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Learning The Optimal Buffer-Stock Consumption Rule Of Carroll

Listed author(s):
  • Yıldızoğlu, Murat
  • Sénégas, Marc-Alexandre
  • Salle, Isabelle
  • Zumpe, Martin

This article questions the rather pessimistic conclusions of Allen et Carroll (2001) about the ability of consumer to learn the optimal buffer-stock based consumption rule. To this aim, we develop an agent based model where alternative learning schemes can be compared in terms of the consumption behaviour that they yield. We show that neither purely adaptive learning, nor social learning based on imitation can ensure satisfactory consumption behaviours. By contrast, if the agents can form adaptive expectations, based on an evolving individual mental model, their behaviour becomes much more interesting in terms of its regularity, and its ability to improve performance (which is as a clear manifestation of learning). Our results indicate that assumptions on bounded rationality, and on adaptive expectations are perfectly compatible with sound and realistic economic behaviour, which, in some cases, can even converge to the optimal solution. This framework may therefore be used to develop macroeconomic models with adaptive dynamics.
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Article provided by Cambridge University Press in its journal Macroeconomic Dynamics.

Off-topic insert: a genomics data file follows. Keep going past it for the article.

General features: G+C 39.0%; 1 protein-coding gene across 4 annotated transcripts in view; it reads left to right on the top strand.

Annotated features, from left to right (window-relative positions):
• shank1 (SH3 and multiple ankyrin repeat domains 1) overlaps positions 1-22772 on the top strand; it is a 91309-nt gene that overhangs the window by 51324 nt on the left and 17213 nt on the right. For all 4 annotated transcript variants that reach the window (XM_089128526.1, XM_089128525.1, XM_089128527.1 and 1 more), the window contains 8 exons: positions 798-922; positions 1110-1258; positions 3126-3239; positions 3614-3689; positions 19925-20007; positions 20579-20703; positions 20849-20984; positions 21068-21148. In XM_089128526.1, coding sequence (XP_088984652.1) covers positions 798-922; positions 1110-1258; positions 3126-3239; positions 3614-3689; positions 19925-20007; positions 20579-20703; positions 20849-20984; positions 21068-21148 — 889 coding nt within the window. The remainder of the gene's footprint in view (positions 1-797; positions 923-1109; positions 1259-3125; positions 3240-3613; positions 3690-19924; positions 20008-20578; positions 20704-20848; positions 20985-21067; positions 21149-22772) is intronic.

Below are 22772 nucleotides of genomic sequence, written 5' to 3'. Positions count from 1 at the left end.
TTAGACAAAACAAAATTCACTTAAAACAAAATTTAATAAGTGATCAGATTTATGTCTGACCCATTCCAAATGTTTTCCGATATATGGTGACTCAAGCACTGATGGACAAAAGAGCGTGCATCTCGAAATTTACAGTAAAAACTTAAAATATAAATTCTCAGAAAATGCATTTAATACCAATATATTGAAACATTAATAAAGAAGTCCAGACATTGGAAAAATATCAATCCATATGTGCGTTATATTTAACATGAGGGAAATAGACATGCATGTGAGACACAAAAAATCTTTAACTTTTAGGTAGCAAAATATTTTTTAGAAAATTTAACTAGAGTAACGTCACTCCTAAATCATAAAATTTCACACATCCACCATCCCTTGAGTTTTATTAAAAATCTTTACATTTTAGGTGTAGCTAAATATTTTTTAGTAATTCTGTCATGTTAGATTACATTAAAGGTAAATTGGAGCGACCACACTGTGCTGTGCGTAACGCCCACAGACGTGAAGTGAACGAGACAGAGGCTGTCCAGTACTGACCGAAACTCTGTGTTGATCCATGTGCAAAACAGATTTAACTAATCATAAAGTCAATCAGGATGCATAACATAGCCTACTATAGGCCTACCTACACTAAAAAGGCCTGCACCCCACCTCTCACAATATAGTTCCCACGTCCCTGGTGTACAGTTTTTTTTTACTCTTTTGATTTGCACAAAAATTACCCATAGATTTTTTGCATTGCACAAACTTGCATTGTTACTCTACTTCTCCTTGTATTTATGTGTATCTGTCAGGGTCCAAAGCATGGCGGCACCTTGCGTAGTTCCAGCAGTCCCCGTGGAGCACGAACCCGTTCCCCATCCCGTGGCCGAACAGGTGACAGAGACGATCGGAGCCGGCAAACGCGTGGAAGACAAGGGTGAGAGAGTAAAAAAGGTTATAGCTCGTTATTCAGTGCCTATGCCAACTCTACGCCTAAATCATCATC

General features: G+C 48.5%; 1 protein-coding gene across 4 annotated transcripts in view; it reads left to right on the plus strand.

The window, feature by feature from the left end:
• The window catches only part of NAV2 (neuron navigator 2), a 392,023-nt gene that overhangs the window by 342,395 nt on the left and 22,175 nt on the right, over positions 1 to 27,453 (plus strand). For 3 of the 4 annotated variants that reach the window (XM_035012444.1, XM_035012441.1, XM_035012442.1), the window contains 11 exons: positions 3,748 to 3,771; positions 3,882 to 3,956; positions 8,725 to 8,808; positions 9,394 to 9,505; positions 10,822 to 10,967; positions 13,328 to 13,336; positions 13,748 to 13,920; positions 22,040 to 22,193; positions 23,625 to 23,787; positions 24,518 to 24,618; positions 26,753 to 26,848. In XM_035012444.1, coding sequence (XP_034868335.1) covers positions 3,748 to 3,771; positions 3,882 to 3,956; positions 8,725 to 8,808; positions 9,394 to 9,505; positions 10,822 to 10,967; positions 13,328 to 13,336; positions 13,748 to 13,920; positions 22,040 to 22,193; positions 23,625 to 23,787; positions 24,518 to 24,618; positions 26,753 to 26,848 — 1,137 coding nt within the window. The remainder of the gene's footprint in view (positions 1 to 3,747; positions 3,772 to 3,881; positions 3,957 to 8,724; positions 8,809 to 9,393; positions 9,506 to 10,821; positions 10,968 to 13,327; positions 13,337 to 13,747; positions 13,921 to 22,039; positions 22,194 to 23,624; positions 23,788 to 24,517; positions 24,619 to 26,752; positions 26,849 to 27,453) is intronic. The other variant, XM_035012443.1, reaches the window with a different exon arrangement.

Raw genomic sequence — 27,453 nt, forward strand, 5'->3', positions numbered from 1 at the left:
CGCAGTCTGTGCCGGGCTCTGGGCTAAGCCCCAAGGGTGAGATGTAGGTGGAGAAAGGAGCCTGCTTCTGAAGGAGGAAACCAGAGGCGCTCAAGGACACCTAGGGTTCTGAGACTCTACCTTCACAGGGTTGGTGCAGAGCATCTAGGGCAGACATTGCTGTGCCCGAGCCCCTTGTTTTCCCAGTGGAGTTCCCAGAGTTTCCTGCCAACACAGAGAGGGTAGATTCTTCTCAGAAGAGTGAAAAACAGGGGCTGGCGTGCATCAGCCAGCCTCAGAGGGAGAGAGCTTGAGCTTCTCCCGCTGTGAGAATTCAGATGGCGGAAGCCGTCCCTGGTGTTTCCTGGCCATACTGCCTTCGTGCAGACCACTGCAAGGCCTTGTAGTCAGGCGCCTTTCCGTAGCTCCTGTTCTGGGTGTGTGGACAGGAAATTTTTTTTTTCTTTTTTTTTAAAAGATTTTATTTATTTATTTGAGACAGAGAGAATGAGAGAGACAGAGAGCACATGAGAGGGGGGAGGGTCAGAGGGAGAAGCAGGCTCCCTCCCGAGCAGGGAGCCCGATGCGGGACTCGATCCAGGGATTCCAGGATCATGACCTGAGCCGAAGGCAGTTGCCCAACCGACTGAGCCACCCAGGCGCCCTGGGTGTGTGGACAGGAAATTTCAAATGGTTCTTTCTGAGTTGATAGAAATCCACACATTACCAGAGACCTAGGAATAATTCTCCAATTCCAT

Volume (Year): 18 (2014)
Issue (Month): 04 (June)
Pages: 727-752

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Handle: RePEc:cup:macdyn:v:18:y:2014:i:04:p:727-752_00
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  1. Yildizoglu, Murat, 2002. "Competing R&D Strategies in an Evolutionary Industry Model," Computational Economics, Springer;Society for Computational Economics, vol. 19(1), pages 51-65, February.
  2. Vallée, Thomas & YIldIzoglu, Murat, 2009. "Convergence in the finite Cournot oligopoly with social and individual learning," Journal of Economic Behavior & Organization, Elsevier, vol. 72(2), pages 670-690, November.
  3. Murat Yildizoglu, 2001. "Connecting adaptive behaviour and expectations in models of innovation: The Potential Role of Artificial Neural Networks," Working Papers 2001-2, Equipe Industries Innovation Institutions, Université Bordeaux IV, France.
  4. Arifovic, Jasmina, 1994. "Genetic algorithm learning and the cobweb model," Journal of Economic Dynamics and Control, Elsevier, vol. 18(1), pages 3-28, January.
  5. Vriend, Nicolaas J., 2000. "An illustration of the essential difference between individual and social learning, and its consequences for computational analyses," Journal of Economic Dynamics and Control, Elsevier, vol. 24(1), pages 1-19, January.
  6. Happe, Kathrin, 2005. "Agent-Based Modelling and Sensitivity Analysis by Experimental Design and Metamodelling: An Application to Modelling Regional Structural Change," 2005 International Congress, August 23-27, 2005, Copenhagen, Denmark 24464, European Association of Agricultural Economists.
  7. Oeffner, Marc, 2008. "Agent–Based Keynesian Macroeconomics - An Evolutionary Model Embedded in an Agent–Based Computer Simulation," MPRA Paper 18199, University Library of Munich, Germany, revised Oct 2009.
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